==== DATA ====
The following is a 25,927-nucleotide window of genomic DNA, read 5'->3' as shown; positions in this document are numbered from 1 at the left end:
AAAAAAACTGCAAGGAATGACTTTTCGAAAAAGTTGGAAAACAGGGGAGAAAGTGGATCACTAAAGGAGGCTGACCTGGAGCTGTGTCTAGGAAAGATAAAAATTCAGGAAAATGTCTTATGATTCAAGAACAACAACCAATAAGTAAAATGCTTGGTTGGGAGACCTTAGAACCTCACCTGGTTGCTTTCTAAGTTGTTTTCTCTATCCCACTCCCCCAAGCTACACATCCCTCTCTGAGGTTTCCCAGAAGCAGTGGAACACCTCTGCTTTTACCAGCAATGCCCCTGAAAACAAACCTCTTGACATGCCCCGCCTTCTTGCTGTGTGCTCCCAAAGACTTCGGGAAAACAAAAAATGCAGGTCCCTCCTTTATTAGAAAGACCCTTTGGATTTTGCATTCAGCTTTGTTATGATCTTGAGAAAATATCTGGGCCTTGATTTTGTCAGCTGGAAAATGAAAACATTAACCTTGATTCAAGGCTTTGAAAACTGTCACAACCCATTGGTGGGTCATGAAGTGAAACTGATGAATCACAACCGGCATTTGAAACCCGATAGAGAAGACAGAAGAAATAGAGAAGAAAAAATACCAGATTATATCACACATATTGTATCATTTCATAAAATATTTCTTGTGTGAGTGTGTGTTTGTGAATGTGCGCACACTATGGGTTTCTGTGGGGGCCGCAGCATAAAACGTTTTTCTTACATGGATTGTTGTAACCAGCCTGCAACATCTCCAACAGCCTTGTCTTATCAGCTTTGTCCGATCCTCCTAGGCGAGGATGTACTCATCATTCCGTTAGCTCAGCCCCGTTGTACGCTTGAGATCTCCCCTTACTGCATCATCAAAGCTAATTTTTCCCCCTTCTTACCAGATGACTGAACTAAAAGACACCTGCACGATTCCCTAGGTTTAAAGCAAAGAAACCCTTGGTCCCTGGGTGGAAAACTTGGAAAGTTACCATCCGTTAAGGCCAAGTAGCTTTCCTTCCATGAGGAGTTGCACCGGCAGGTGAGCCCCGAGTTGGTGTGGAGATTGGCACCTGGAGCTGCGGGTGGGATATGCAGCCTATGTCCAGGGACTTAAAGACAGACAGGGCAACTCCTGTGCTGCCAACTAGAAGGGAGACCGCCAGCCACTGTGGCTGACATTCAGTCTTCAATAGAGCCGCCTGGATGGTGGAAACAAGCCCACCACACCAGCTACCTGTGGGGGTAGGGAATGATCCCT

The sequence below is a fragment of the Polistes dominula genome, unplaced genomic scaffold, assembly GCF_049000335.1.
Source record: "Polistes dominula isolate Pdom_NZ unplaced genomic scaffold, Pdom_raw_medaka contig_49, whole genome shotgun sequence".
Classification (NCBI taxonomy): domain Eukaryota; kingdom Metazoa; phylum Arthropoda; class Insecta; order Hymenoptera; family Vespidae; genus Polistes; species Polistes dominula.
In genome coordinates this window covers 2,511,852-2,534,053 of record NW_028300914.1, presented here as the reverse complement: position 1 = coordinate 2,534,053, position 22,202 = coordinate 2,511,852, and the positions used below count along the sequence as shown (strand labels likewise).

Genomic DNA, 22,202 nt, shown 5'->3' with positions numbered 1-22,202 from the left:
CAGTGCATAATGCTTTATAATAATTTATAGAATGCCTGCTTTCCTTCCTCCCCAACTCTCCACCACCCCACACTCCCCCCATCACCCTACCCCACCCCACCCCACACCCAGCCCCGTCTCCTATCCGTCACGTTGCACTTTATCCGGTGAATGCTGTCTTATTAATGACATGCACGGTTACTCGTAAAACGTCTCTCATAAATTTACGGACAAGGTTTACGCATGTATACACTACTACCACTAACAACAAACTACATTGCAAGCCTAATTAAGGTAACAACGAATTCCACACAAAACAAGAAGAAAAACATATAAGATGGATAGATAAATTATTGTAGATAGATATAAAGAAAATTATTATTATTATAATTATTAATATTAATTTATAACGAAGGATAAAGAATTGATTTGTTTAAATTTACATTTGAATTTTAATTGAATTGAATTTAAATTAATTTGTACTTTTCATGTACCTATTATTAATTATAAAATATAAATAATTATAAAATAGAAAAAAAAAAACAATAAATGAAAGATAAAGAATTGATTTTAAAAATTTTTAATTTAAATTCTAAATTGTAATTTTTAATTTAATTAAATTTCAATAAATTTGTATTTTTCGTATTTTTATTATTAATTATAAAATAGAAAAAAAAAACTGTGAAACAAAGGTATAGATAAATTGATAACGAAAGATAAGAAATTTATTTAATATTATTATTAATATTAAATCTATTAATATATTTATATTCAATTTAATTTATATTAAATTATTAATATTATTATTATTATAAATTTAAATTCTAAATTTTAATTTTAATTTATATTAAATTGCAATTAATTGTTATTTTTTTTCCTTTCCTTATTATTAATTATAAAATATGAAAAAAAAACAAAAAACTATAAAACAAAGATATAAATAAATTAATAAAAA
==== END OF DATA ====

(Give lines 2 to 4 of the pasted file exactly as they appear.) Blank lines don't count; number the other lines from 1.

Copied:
AAAAAAACTGCAAGGAATGACTTTTCGAAAAAGTTGGAAAACAGGGGAGAAAGTGGATCACTAAAGGAGGCTGACCTGGAGCTGTGTCTAGGAAAGATAAAAATTCAGGAAAATGTCTTATGATTCAAGAACAACAACCAATAAGTAAAATGCTTGGTTGGGAGACCTTAGAACCTCACCTGGTTGCTTTCTAAGTTGTTTTCTCTATCCCACTCCCCCAAGCTACACATCCCTCTCTGAGGTTTCCCAGAAGCAGTGGAACACCTCTGCTTTTACCAGCAATGCCCCTGAAAACAAACCTCTTGACATGCCCCGCCTTCTTGCTGTGTGCTCCCAAAGACTTCGGGAAAACAAAAAATGCAGGTCCCTCCTTTATTAGAAAGACCCTTTGGATTTTGCATTCAGCTTTGTTATGATCTTGAGAAAATATCTGGGCCTTGATTTTGTCAGCTGGAAAATGAAAACATTAACCTTGATTCAAGGCTTTGAAAACTGTCACAACCCATTGGTGGGTCATGAAGTGAAACTGATGAATCACAACCGGCATTTGAAACCCGATAGAGAAGACAGAAGAAATAGAGAAGAAAAAATACCAGATTATATCACACATATTGTATCATTTCATAAAATATTTCTTGTGTGAGTGTGTGTTTGTGAATGTGCGCACACTATGGGTTTCTGTGGGGGCCGCAGCATAAAACGTTTTTCTTACATGGATTGTTGTAACCAGCCTGCAACATCTCCAACAGCCTTGTCTTATCAGCTTTGTCCGATCCTCCTAGGCGAGGATGTACTCATCATTCCGTTAGCTCAGCCCCGTTGTACGCTTGAGATCTCCCCTTACTGCATCATCAAAGCTAATTTTTCCCCCTTCTTACCAGATGACTGAACTAAAAGACACCTGCACGATTCCCTAGGTTTAAAGCAAAGAAACCCTTGGTCCCTGGGTGGAAAACTTGGAAAGTTACCATCCGTTAAGGCCAAGTAGCTTTCCTTCCATGAGGAGTTGCACCGGCAGGTGAGCCCCGAGTTGGTGTGGAGATTGGCACCTGGAGCTGCGGGTGGGATATGCAGCCTATGTCCAGGGACTTAAAGACAGACAGGGCAACTCCTGTGCTGCCAACTAGAAGGGAGACCGCCAGCCACTGTGGCTGACATTCAGTCTTCAATAGAGCCGCCTGGATGGTGGAAACAAGCCCACCACACCAGCTACCTGTGGGGGTAGGGAATGATCCCT

The sequence below is a fragment of the Polistes dominula genome, unplaced genomic scaffold, assembly GCF_049000335.1.
Source record: "Polistes dominula isolate Pdom_NZ unplaced genomic scaffold, Pdom_raw_medaka contig_49, whole genome shotgun sequence".